Apocalypse Later Empire



I also write books, for sale at Amazon and the other usual online stores.
Click the images to go to the Amazon pages or check out Apocalypse Later Press.



Also announcing the 2nd annual Apocalypse Later International Fantastic Film Festival!
Filmmakers, submissions for horror and sci-fi shorts are open through Film Freeway.

Please feel free to contact me by e-mail.

Wednesday, 19 September 2007

Calvaire (2004) Fabrice du Welz

Marc Stevens is some sort of cabaret singer, but he's singing at a Christmas party for a bunch of old folks in sort of a home. He leaves but his van breaks down in the middle of nowhere, where all the best horror films take place, but this middle of nowhere is in Belgium. Just to add insult to injury it's also dark, there's snow on the ground and it starts raining torrentially. Luckily he runs into a strange man looking for a dog, who guides him to a local inn run by a man named Paul Bartel, who helpfully tows his van and seems a friendly and happy sort.

No prizes for guessing that he's a lot more than friendly and happy. His wife has left him, it seems, and while he thinks only his enthusiasm has gone, it's really his mind. Soon our singer finds himself staying at the Bartel Inn for a lot longer than he ever expected, and not as a standard guest either. Before long he's half shaved, dressed up as woman and nailed to a post, which are only some of his troubles. Calvaire translates to The Ordeal, so that may give you something of an idea as to what the film is going to end up as.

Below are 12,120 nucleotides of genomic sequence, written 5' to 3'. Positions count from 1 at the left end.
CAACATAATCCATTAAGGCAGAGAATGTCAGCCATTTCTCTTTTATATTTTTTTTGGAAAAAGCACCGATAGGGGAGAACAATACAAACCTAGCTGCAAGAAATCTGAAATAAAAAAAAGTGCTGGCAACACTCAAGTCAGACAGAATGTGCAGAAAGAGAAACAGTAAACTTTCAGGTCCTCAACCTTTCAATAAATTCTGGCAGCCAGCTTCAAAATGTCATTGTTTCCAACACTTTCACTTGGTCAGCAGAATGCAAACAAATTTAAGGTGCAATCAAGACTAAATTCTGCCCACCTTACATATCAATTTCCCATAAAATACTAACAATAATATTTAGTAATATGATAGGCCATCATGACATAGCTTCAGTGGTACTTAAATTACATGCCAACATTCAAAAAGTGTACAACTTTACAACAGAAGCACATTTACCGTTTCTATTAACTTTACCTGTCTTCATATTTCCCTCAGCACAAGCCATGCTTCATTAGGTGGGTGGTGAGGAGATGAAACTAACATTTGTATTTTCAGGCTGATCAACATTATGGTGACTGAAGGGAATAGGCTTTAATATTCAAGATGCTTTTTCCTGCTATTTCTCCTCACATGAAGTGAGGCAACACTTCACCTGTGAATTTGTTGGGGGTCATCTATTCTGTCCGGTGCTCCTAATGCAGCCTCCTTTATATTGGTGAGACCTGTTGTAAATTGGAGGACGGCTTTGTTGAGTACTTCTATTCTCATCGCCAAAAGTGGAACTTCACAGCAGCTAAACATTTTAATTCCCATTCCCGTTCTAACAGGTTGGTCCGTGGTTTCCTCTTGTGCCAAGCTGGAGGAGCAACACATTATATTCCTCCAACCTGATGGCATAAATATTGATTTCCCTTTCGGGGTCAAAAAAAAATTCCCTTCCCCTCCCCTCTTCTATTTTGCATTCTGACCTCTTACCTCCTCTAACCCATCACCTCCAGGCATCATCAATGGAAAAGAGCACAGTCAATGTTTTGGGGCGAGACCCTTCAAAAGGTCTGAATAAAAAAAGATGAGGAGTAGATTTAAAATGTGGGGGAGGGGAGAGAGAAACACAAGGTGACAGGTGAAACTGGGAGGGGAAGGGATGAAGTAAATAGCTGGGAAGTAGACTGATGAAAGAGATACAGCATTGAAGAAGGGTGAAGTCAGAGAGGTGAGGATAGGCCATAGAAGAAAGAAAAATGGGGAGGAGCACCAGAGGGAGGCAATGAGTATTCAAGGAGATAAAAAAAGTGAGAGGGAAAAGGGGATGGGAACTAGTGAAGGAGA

It was described in the Sundance programme guide as a Belgian cross between Deliverance and The Texas Chainsaw Massacre, but there are other films to think of here too, like Straw Dogs, Misery and probably Vase de Noces, once I finally get to see it. There's some startling originality too though, as evidenced by the dance scene in the bar, which is one of the freakiest things I've seen on film. I'm not even going to attempt to describe it because I couldn't do it justice. It's a scene that has to be seen to be believed.

The biggest question of all in my mind has to do with the village. Early on Bartel advises Stevens to avoid the village, almost tearfully, as if the warning carried massive impact, but after discovering what the singer gets to experience outside the village, wondering what might be there is a nailbiter. Maybe that's where the bar is. Maybe it's somewhere else and we never get there. I have my own ideas, based on certain observations, but I have no way knowing if I'm right or not. Oh well, those sorts of films are always the best: we get to make half of them in our heads.

The film is beautifully shot, though beautiful seems a very strange word to use given the contents. The countryside is bleak and what goes on is hardly something beautiful. I was surprised to find I knew one of the actors: Brigitte Lahaie, who gets a small part at the beginning. She certainly looks a lot older than I last saw her. Laurent Lucas is astounding in the lead role and he certainly gets to go through an ordeal and a half. Jackie Berroyer is perfectly and scarily believable as Bartel, but I have no clue who most of the other equally scarily believable actors are as I don't believe we ever hear many of their names. I wonder what they all thought of the film. Anyone looking beyond the quality of the production, which belies its low budget, must be a little strange.

No comments: